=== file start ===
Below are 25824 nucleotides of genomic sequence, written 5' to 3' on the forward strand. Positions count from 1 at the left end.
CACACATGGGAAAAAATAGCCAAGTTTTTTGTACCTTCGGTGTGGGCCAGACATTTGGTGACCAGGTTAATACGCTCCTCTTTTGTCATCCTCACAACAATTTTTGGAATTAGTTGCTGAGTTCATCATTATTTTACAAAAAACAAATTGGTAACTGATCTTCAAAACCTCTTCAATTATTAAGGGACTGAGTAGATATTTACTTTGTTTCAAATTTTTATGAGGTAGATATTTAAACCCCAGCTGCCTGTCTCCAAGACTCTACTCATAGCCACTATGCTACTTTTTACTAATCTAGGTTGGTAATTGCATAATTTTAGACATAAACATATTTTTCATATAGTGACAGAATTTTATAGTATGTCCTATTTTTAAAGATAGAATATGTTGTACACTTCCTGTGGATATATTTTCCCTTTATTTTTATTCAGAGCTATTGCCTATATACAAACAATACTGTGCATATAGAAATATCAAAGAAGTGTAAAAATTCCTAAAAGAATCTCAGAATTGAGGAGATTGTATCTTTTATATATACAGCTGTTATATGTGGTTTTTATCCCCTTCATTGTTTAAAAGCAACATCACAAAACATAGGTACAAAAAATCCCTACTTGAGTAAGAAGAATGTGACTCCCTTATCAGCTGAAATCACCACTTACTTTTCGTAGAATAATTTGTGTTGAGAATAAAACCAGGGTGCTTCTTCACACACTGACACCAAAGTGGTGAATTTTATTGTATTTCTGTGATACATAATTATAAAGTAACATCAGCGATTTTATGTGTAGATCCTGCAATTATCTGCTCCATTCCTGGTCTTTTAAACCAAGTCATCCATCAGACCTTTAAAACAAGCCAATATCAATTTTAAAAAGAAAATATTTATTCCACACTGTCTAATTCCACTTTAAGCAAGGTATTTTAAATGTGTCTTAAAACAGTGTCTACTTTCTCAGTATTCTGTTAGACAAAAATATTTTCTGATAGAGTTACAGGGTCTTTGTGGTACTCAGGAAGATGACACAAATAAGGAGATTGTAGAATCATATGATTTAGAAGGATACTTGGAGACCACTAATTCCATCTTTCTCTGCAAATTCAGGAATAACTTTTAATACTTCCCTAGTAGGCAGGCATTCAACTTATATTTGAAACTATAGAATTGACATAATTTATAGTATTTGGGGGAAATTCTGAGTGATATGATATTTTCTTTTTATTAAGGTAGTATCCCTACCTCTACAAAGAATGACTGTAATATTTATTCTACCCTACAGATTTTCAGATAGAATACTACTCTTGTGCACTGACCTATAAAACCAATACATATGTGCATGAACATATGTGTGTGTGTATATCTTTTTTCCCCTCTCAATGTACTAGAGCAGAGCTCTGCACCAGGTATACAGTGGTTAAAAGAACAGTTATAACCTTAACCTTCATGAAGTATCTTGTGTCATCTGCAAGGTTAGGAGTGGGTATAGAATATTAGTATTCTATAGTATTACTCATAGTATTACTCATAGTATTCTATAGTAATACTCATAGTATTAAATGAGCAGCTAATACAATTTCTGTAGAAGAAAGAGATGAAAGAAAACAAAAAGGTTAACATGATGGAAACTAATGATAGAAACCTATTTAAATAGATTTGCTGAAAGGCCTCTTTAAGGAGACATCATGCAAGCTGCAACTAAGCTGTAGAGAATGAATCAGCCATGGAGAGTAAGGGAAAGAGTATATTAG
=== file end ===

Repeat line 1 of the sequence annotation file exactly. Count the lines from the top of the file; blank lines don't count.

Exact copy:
Below are 25824 nucleotides of genomic sequence, written 5' to 3' on the forward strand. Positions count from 1 at the left end.